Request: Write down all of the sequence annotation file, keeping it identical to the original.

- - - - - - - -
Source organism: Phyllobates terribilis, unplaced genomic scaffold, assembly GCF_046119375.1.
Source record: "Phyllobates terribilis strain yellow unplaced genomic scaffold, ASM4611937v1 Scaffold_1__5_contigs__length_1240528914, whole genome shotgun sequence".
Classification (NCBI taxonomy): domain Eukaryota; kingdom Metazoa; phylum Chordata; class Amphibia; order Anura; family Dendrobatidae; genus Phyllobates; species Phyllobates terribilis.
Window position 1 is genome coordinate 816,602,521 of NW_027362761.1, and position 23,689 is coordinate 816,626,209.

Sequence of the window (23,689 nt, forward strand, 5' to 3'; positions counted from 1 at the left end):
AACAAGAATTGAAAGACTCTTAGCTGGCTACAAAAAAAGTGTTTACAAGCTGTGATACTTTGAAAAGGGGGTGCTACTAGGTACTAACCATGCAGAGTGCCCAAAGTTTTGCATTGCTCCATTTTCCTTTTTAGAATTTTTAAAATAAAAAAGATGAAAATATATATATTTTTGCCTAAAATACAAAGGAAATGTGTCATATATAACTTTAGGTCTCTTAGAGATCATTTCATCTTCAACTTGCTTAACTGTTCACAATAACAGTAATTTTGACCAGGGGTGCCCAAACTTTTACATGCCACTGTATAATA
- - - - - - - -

Source organism: Phyllobates terribilis, unplaced genomic scaffold, assembly GCF_046119375.1.
Source record: "Phyllobates terribilis strain yellow unplaced genomic scaffold, ASM4611937v1 Scaffold_1__5_contigs__length_1240528914, whole genome shotgun sequence".
Classification (NCBI taxonomy): domain Eukaryota; kingdom Metazoa; phylum Chordata; class Amphibia; order Anura; family Dendrobatidae; genus Phyllobates; species Phyllobates terribilis.
Window position 1 is genome coordinate 816,602,521 of NW_027362761.1, and position 23,689 is coordinate 816,626,209.

Sequence of the window (23,689 nt, forward strand, 5' to 3'; positions counted from 1 at the left end):
AACAAGAATTGAAAGACTCTTAGCTGGCTACAAAAAAAGTGTTTACAAGCTGTGATACTTTGAAAAGGGGGTGCTACTAGGTACTAACCATGCAGAGTGCCCAAAGTTTTGCATTGCTCCATTTTCCTTTTTAGAATTTTTAAAATAAAAAAGATGAAAATATATATATTTTTGCCTAAAATACAAAGGAAATGTGTCATATATAACTTTAGGTCTCTTAGAGATCATTTCATCTTCAACTTGCTTAACTGTTCACAATAACAGTAATTTTGACCAGGGGTGCCCAAACTTTTACATGCCACTGTATAATA